Finally, Theresa May has – in her speech marking the Bank of England’s independence – offered the defence of capitalism ‘that the country has been waiting to hear’, says the Daily Telegraph. It’s about time, argues the paper, which accuses Jeremy Corbyn of ‘selling a vision of socialism’ to an audience too young to remember the ‘grim’ seventies. This makes it vital that the Tories fight back. The ‘intellectual case’ for capitalism is an ‘easy’ one for the party to make. But what about the moral argument? Margaret Thatcher spoke with a ‘deep confidence’ in the free market. And while it’s true that May is no Thatcher, our current PM could still learn a thing or two from her predecessor. May talks of ‘ a free market combined with sensible regulation’. But ‘pushed too far’, this argument is in danger of undermining itself, the Telegraph says. Yet despite these reservations, the Telegraph is full of praise for the PM making the case for capitalism. ‘It is heartening – refreshing, in fact – to hear a Conservative leader explain how capitalism makes for citizens who are freer (and) richer’. When she takes to the stage in Manchester at the Tory party conference next week, she should ‘build on’ this vision.
The Sun agrees with the Telegraph’s analysis, arguing that it is time for the Tories to speak to ‘an increasingly sceptical public of the merits’ of capitalism. They should point out the obvious, says the paper – for instance ‘the relative affluence, easy commerce and modern conveniences’ of Britain today. People might take those things for granted, says the Sun. But without capitalism they could all disappear. For those ‘beguiled’ by Jeremy Corbyn’s ‘socialist snake-oil’, the government needs to offer more, however, in the form of a ‘vast house-building programme’. Bringing some fairness back to the system – ‘forcing dodgy corporations to pay their taxes’, for example – will also help. And for those who think Corbyn has something to offer, they should take a look at the treatment of Uber in London: this is ‘ is the first small taste of the Left wielding its power’, argues the Sun. If Labour do make it to Downing Street, ‘young people should get used to it.’.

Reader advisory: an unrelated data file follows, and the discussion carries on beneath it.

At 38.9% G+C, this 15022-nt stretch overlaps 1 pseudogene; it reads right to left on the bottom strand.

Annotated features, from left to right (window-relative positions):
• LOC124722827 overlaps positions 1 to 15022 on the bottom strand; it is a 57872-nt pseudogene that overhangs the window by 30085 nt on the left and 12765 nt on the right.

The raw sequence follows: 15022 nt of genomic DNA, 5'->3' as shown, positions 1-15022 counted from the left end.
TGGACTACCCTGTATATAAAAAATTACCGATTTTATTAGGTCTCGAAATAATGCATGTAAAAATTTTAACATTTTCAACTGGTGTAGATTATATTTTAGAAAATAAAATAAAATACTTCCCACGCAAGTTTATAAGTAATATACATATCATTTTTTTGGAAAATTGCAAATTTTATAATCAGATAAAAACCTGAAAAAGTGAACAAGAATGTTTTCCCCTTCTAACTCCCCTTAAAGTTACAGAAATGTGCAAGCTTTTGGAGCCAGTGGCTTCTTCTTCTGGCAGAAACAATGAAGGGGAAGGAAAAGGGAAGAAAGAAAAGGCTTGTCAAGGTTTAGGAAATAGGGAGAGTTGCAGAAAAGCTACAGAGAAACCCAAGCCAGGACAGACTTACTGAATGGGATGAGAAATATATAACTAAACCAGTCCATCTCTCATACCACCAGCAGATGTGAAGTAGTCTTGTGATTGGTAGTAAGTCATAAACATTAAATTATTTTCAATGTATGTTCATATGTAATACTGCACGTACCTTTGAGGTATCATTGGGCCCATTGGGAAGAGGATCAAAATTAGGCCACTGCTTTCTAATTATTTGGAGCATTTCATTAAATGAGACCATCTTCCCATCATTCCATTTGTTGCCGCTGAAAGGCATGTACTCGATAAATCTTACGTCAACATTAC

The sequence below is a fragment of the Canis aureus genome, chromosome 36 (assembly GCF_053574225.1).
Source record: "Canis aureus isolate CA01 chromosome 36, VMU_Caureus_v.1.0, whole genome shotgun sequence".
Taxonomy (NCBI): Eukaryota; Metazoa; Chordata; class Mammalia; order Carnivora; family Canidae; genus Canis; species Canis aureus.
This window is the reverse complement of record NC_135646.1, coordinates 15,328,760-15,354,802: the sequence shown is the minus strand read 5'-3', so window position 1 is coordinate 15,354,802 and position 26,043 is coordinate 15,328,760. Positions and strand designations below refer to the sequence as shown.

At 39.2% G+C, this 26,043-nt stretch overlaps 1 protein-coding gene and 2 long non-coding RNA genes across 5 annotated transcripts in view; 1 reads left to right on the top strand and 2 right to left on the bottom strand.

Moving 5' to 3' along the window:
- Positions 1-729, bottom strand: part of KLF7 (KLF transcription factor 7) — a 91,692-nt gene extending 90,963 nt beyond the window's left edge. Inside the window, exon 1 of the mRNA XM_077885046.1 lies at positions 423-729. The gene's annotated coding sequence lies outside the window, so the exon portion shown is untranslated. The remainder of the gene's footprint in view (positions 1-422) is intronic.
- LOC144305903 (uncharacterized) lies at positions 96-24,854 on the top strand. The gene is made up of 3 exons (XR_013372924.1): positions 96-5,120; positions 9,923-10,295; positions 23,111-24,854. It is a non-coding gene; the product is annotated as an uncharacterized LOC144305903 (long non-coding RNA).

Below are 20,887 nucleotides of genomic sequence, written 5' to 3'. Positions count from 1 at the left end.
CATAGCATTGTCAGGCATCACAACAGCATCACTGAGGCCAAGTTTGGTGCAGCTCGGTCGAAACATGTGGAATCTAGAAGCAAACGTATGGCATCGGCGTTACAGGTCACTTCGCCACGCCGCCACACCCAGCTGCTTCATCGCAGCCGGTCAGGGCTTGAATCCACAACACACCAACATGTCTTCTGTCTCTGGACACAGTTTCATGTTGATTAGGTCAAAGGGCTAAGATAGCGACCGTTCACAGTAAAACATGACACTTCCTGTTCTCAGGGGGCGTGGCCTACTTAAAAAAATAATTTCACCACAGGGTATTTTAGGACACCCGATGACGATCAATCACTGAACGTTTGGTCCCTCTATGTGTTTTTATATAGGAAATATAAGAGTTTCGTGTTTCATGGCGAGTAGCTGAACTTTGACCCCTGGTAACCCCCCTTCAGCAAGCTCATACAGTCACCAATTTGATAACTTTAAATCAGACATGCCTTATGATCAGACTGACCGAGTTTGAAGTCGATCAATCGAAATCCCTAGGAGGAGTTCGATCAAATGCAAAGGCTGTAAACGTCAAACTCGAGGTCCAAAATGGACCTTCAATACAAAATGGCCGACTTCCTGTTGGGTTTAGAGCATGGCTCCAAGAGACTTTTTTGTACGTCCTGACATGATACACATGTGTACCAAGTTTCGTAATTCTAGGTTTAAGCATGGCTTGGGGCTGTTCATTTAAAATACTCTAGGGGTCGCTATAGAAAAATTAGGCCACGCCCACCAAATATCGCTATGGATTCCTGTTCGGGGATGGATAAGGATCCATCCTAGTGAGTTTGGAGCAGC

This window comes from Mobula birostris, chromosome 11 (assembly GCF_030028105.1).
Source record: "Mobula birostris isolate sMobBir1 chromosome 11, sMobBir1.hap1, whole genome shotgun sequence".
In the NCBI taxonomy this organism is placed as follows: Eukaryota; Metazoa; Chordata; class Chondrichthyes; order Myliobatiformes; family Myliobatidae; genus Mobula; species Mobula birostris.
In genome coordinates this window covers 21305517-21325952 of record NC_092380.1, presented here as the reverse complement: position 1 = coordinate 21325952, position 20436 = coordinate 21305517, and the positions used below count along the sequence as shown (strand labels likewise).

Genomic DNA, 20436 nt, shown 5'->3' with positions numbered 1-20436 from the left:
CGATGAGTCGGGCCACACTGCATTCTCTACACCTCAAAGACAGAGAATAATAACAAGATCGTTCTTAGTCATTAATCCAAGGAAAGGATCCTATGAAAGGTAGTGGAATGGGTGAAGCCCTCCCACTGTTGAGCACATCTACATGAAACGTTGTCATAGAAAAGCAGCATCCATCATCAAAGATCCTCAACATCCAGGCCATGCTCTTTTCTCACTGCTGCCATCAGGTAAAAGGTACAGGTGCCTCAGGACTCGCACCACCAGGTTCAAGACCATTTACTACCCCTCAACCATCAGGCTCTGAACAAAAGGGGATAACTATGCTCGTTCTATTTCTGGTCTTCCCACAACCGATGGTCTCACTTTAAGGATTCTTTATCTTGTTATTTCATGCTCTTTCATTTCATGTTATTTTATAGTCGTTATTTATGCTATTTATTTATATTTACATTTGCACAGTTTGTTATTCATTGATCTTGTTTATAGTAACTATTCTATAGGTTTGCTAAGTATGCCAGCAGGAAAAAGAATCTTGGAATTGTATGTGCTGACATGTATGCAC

And could the aftermath of the financial crash and Brexit spell the end of the Bank of England’s independence? That’s the possibility put forward in the Guardian’s editorial this morning, with the paper saying the desire to ‘take back control’ could easily end up being applied to the Bank. The consequences of this would be ‘devastating’, argues the Guardian. But the paper warns that this debate is part of a wider picture of the country’s changing attitudes towards our economy. Theresa May has offered a ‘rebuttal’ of Jeremy Corbyn’s Labour conference vision. Yet the PM and Labour leader actually have more in common than they might like to think, says the Guardian. It’s true that May ’hardly shares’ Corbyn’s ‘analysis of Thatcherite economics’. But both May and Corbyn ‘envisage a retreat from free markets by expanding the role of the state in the economy’, according to the Guardian. Corbyn is right to say, as he did in Brighton, that the centre of gravity in politics has shifted to the left. And whoever triumphs in the next general election will be the party leader who appreciates this point and ’has the better measure of the public mood’.